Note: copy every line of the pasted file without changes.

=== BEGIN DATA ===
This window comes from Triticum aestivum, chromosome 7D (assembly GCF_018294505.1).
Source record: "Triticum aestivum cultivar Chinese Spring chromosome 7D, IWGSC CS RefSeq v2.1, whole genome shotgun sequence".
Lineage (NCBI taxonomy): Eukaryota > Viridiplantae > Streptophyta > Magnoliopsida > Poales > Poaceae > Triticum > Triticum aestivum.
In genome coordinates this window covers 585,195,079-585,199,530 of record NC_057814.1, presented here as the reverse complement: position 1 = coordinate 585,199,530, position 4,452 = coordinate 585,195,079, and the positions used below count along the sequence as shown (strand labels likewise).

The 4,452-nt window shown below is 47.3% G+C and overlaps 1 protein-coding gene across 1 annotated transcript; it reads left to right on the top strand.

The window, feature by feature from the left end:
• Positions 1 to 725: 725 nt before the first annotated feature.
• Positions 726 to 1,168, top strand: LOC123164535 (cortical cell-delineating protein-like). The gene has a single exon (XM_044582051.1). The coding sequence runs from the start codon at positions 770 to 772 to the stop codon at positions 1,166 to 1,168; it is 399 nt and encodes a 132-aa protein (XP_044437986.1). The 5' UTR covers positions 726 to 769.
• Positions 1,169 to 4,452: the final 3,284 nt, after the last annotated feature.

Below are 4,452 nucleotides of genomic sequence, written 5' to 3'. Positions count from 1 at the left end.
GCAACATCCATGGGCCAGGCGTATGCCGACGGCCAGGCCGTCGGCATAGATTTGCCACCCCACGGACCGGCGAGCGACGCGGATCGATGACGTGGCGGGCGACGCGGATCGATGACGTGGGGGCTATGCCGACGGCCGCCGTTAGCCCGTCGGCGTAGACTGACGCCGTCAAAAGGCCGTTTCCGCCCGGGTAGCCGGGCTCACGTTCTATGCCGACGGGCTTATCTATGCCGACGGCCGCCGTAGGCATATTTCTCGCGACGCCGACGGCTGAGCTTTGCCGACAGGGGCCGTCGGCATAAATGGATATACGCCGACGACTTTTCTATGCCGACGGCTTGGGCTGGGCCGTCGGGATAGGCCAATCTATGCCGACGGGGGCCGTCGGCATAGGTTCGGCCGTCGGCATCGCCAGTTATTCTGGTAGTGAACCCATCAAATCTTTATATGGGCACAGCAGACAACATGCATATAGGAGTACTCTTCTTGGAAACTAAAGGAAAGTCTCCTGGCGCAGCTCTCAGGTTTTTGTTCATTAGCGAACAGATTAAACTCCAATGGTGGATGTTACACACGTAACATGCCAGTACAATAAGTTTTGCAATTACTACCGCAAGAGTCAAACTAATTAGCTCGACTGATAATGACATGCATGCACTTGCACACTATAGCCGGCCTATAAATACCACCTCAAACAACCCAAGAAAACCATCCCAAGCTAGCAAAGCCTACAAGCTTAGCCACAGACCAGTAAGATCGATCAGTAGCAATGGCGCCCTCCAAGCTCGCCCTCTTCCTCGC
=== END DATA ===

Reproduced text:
This window comes from Triticum aestivum, chromosome 7D (assembly GCF_018294505.1).
Source record: "Triticum aestivum cultivar Chinese Spring chromosome 7D, IWGSC CS RefSeq v2.1, whole genome shotgun sequence".
Lineage (NCBI taxonomy): Eukaryota > Viridiplantae > Streptophyta > Magnoliopsida > Poales > Poaceae > Triticum > Triticum aestivum.
In genome coordinates this window covers 585,195,079-585,199,530 of record NC_057814.1, presented here as the reverse complement: position 1 = coordinate 585,199,530, position 4,452 = coordinate 585,195,079, and the positions used below count along the sequence as shown (strand labels likewise).

The 4,452-nt window shown below is 47.3% G+C and overlaps 1 protein-coding gene across 1 annotated transcript; it reads left to right on the top strand.

The window, feature by feature from the left end:
• Positions 1 to 725: 725 nt before the first annotated feature.
• Positions 726 to 1,168, top strand: LOC123164535 (cortical cell-delineating protein-like). The gene has a single exon (XM_044582051.1). The coding sequence runs from the start codon at positions 770 to 772 to the stop codon at positions 1,166 to 1,168; it is 399 nt and encodes a 132-aa protein (XP_044437986.1). The 5' UTR covers positions 726 to 769.
• Positions 1,169 to 4,452: the final 3,284 nt, after the last annotated feature.

Below are 4,452 nucleotides of genomic sequence, written 5' to 3'. Positions count from 1 at the left end.
GCAACATCCATGGGCCAGGCGTATGCCGACGGCCAGGCCGTCGGCATAGATTTGCCACCCCACGGACCGGCGAGCGACGCGGATCGATGACGTGGCGGGCGACGCGGATCGATGACGTGGGGGCTATGCCGACGGCCGCCGTTAGCCCGTCGGCGTAGACTGACGCCGTCAAAAGGCCGTTTCCGCCCGGGTAGCCGGGCTCACGTTCTATGCCGACGGGCTTATCTATGCCGACGGCCGCCGTAGGCATATTTCTCGCGACGCCGACGGCTGAGCTTTGCCGACAGGGGCCGTCGGCATAAATGGATATACGCCGACGACTTTTCTATGCCGACGGCTTGGGCTGGGCCGTCGGGATAGGCCAATCTATGCCGACGGGGGCCGTCGGCATAGGTTCGGCCGTCGGCATCGCCAGTTATTCTGGTAGTGAACCCATCAAATCTTTATATGGGCACAGCAGACAACATGCATATAGGAGTACTCTTCTTGGAAACTAAAGGAAAGTCTCCTGGCGCAGCTCTCAGGTTTTTGTTCATTAGCGAACAGATTAAACTCCAATGGTGGATGTTACACACGTAACATGCCAGTACAATAAGTTTTGCAATTACTACCGCAAGAGTCAAACTAATTAGCTCGACTGATAATGACATGCATGCACTTGCACACTATAGCCGGCCTATAAATACCACCTCAAACAACCCAAGAAAACCATCCCAAGCTAGCAAAGCCTACAAGCTTAGCCACAGACCAGTAAGATCGATCAGTAGCAATGGCGCCCTCCAAGCTCGCCCTCTTCCTCGC